Powers Seek Concrete Response From Iran On Nuclear Offer
World powers urged Iran on Friday to give a "clear and concrete" response to their offer to ease some economic sanctions if Tehran stops its most sensitive nuclear work, in talks aimed at calming tensions that threaten to boil over into war.
The six powers - the United States, Russia, China, France, Britain and Germany - met Iranian negotiators in the Kazakh city of Almaty at the start of the second round of talks this year, hoping to settle a decade-old row over Tehran's nuclear work.
With an Iranian presidential election in June complicating decision-making in Tehran, there is little chance of a breakthrough, but Israel has indicated its patience with diplomacy is running out.
Widely assumed to be the Middle East's only nuclear power, Israel has threatened to bomb Iran's nuclear facilities if Tehran does not curb the activities the world powers suspect are aimed at giving it the capability to make an atom bomb.
Without a conclusive deal in sight, Western diplomats are hoping for at least a serious discussion of specific points of their proposal made at the last talks in February, including closing a nuclear facility and shipping some enriched uranium stockpiles abroad in return for easing some sanctions.
"We are hoping the Iranian side will come back to us with a clear and concrete response ... to a fair and balanced proposal," Michael Mann, a spokesman for the six powers, told reporters as talks got under way in Kazakhstan's commercial hub.
Iran has resisted pressure for years - despite hardening economic sanctions - arguing its uranium enrichment is for peaceful purposes only and therefore should be allowed to continue, under international law.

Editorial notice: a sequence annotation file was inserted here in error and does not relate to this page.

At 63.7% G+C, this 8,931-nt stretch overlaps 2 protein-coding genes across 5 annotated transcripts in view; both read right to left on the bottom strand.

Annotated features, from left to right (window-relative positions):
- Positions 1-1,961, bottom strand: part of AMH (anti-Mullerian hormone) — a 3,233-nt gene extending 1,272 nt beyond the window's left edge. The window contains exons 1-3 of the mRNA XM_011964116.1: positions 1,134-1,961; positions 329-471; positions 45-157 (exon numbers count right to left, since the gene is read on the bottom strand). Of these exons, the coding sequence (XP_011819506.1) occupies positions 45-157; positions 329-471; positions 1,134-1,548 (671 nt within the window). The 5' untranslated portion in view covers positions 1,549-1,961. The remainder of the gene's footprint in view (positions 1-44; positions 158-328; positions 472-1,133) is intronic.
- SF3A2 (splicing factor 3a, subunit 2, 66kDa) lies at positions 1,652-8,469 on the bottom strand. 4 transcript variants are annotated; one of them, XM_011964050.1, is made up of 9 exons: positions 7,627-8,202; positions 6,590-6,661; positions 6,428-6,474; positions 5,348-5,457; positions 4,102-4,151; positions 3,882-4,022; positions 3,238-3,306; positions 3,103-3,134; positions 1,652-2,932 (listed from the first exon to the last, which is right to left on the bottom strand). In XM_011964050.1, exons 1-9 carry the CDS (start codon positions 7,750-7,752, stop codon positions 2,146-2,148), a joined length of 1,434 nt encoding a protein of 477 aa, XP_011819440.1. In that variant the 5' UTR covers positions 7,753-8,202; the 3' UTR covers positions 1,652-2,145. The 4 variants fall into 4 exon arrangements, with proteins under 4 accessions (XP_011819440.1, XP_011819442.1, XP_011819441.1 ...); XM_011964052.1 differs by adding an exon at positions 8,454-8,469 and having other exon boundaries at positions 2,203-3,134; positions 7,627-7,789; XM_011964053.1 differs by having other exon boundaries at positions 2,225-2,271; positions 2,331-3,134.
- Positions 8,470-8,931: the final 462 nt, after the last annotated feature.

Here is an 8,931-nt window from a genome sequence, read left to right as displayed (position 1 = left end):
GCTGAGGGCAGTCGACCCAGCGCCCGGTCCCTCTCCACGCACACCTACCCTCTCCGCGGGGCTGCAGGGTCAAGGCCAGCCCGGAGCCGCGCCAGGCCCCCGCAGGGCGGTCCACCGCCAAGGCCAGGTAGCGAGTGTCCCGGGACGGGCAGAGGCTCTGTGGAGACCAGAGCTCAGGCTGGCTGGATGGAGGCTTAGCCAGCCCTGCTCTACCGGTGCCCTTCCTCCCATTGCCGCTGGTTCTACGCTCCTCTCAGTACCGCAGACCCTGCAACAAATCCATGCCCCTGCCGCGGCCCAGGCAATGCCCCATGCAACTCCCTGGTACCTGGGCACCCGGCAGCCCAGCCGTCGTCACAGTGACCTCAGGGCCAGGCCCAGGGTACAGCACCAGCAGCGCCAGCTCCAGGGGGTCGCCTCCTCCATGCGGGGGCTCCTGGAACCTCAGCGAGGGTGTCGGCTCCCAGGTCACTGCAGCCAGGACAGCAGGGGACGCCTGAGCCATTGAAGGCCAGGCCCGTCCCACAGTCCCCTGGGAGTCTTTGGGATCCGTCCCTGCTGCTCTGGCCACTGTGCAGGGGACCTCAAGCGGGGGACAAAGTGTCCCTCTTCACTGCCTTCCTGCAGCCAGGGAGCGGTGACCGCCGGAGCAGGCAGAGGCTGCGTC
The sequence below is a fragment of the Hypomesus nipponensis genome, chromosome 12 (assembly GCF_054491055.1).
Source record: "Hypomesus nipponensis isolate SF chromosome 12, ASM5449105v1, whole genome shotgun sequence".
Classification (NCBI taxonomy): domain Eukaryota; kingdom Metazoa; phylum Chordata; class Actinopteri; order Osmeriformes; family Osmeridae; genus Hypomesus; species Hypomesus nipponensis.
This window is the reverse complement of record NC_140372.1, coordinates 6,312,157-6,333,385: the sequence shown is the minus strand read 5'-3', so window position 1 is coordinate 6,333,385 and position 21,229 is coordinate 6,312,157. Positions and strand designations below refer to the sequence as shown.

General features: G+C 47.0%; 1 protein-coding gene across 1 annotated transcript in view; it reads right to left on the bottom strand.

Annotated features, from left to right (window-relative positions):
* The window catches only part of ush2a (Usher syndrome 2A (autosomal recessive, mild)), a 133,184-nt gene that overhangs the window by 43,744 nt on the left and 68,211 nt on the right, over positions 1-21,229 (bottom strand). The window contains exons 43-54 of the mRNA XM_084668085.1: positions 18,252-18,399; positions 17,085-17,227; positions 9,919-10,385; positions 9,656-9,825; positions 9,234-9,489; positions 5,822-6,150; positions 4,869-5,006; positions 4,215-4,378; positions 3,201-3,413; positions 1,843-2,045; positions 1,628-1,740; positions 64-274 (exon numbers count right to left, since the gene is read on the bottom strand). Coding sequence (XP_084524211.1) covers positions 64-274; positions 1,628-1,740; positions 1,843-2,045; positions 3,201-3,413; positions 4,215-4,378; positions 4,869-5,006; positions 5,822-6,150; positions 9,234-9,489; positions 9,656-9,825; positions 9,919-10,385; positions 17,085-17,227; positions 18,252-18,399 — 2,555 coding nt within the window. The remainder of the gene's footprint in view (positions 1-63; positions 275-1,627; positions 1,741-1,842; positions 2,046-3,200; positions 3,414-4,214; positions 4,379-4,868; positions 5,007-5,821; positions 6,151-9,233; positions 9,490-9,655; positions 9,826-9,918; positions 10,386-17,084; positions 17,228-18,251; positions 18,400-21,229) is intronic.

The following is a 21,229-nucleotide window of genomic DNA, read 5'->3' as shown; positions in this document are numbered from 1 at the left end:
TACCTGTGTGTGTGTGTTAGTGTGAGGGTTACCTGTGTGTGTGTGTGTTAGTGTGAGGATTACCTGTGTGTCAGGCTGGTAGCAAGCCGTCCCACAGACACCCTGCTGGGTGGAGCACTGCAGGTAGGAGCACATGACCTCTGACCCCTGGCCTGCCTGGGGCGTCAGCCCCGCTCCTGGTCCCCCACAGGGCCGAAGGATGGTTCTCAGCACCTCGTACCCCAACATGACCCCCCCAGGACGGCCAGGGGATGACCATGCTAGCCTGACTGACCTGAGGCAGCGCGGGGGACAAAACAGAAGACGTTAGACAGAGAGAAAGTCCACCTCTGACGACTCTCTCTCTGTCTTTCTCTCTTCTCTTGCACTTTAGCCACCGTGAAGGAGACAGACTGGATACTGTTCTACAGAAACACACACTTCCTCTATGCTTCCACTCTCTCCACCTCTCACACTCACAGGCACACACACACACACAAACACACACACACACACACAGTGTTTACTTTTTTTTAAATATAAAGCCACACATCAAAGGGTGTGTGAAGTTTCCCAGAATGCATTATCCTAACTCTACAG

Its negotiators arrived in Almaty with their own proposals, the Iranian media reported without giving any detail, and chief negotiator Saeed Jalili was defiant ahead of the talks.
"We think our talks tomorrow can go forward with one word. That is the acceptance of the rights of Iran, particularly the right to enrichment," Jalili said in a speech at an Almaty university on Thursday.
World powers say, however, Tehran has relinquished that right by hiding its nuclear work from U.N. inspectors in the past and refusing to grant them full access.
AT ALL COST
If talks fail to produce sufficient progress, Western governments are likely to impose new economic sanctions, with the double aim of pressuring Tehran while seeking to persuade Israel to hold back from any military action.
Israeli Prime Minister Benjamin Netanyahu told visiting U.S. senators on Thursday that Tehran's nuclear work must be stopped.
"We cannot allow a situation in which a regime that calls for our annihilation has the weapons of annihilation. And I think that must be stopped at all cost," he said.
U.S. President Barack Obama sought to cool tempers during a trip to Israel in March, saying diplomacy was the best option, but he hinted at the possibility of last-resort military action.
Experts say any response would not be immediate, as Iran will likely seek to keep diplomacy on track ahead of the election, in part to avert new sanctions, but without coming close to any deal.
"The probable failure of this round (of talks) does not mean that (military) strikes are imminent or that diplomacy later this year has no chance," said Cliff Kupchan, Middle East director at the Eurasia consultancy. "Obama's recent trip reassured Israel that Washington holds a tough position."
In the best case, Western diplomats say, this could give the sides time to iron out details of any future deal.
"They won't be able to negotiate seriously until after the election ... They can get started, but they can't finish, " a senior U.S. official said on Wednesday before heading to Almaty.
"If Iran ... really engages in a negotiation, even if we all agreed today on the terms of an agreement, it would take time to put (it) together because this is a highly technical agreement."
There is broad unity within the Iranian political establishment on pursuing the nuclear program. Policy on the issue is directed by Ayatollah Ali Khamenei, Iran's supreme leader, rather than by the president.
At the core of the six powers' concerns is Iran's enrichment of uranium to 20 percent fissile purity, a level that closes an important technological gap en route to making weapons-grade material.
During the last meeting in Almaty the powers told Iran to stop producing such uranium, ship out most of its stockpile and shutter its Fordow facility, buried deep in a mountain near the city of Qom, where enrichment to 20 percent takes place.
They sought to sweeten the deal with an offer to ease a ban on trade in gold and other precious metals and an import ban on Iranian petrochemical products.